Context: Purpose in life is associated with a substantially reduced risk of Alzheimer disease (AD), but the neurobiologic basis of this protective effect remains unknown.
Objective: To test the hypothesis that purpose in life reduces the deleterious effects of AD pathologic changes on cognition in advanced age.
Design: A longitudinal, epidemiologic, clinicopathologic study of aging was conducted that included detailed annual clinical evaluations and brain autopsy.
Participants: Two hundred forty-six community-based older persons from the Rush Memory and Aging Project participated.
Main outcome measures: Purpose in life was assessed via structured interview, and cognitive function was evaluated annually and proximate to death. On postmortem examination, 3 indexes of AD pathologic features were quantified: global AD pathologic changes, amyloid, and tangles. The associations of disease pathologic changes and purpose in life with cognition were examined using linear regression and mixed models.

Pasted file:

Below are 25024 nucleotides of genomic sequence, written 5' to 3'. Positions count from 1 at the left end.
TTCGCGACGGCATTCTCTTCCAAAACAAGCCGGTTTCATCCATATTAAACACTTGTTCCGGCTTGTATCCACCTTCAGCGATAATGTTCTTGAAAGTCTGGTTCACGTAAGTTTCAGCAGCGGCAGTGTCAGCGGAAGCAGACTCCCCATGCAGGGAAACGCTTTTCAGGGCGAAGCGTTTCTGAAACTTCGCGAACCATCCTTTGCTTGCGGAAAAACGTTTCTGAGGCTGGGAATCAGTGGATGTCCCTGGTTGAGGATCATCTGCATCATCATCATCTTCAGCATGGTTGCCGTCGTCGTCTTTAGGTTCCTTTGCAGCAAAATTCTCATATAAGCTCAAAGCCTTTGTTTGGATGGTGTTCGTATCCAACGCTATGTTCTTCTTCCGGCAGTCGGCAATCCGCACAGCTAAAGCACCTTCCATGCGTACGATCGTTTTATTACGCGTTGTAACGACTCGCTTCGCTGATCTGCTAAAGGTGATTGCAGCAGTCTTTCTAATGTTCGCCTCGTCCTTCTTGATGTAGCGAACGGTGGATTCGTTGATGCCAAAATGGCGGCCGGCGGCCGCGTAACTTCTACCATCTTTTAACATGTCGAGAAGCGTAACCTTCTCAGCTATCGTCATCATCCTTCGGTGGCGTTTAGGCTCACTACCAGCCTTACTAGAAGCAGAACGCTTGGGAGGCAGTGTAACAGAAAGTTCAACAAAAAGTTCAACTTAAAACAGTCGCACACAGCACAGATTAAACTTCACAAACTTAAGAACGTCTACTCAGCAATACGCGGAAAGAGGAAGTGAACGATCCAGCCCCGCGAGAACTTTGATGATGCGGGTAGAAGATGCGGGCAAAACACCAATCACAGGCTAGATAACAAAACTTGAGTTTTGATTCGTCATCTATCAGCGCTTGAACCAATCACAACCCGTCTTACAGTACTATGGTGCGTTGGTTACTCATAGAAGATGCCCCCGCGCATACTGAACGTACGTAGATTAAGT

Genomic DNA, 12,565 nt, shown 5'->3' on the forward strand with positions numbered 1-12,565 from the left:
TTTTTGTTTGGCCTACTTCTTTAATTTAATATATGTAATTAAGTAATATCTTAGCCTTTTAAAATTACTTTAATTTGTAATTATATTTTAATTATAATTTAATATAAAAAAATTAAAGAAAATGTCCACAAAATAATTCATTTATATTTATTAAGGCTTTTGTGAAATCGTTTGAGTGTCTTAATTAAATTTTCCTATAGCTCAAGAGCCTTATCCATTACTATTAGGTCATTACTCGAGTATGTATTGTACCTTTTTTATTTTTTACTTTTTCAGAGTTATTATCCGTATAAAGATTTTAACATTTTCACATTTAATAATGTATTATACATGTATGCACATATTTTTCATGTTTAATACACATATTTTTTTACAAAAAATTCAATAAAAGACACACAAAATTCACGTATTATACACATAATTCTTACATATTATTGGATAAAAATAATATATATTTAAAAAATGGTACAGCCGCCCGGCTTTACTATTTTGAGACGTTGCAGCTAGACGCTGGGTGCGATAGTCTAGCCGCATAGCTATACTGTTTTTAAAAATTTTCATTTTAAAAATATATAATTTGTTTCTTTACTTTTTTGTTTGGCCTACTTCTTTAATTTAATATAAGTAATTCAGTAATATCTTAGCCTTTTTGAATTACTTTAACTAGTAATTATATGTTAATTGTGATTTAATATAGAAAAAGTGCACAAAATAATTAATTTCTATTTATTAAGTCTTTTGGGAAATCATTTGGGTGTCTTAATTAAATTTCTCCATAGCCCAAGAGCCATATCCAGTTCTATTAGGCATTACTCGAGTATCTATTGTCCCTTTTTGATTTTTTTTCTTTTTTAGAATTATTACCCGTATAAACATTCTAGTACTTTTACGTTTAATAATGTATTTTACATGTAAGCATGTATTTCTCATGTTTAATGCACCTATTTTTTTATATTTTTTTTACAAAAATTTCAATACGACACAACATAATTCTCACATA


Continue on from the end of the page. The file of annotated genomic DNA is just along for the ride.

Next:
Results: Purpose in life modified the association between the global measure of AD pathologic changes and cognition (mean [SE] parameter estimate, 0.532 [0.211]; P = .01), such that participants who reported higher levels of purpose in life exhibited better cognitive function despite the burden of the disease. Purpose in life also reduced the association of tangles with cognition (parameter estimate, 0.042 [0.019]; P = .03), and the protective effect of purpose in life persisted even after controlling for several potentially confounding variables. Furthermore, in analyses examining whether purpose in life modified the association between AD pathologic effects and the rate of cognitive decline, we found that higher levels of purpose in life reduced the effect of AD pathologic changes on cognitive decline (parameter estimate, 0.085 [0.039]; P = .03).
Conclusion: Higher levels of purpose in life reduce the deleterious effects of AD pathologic changes on cognition in advanced age.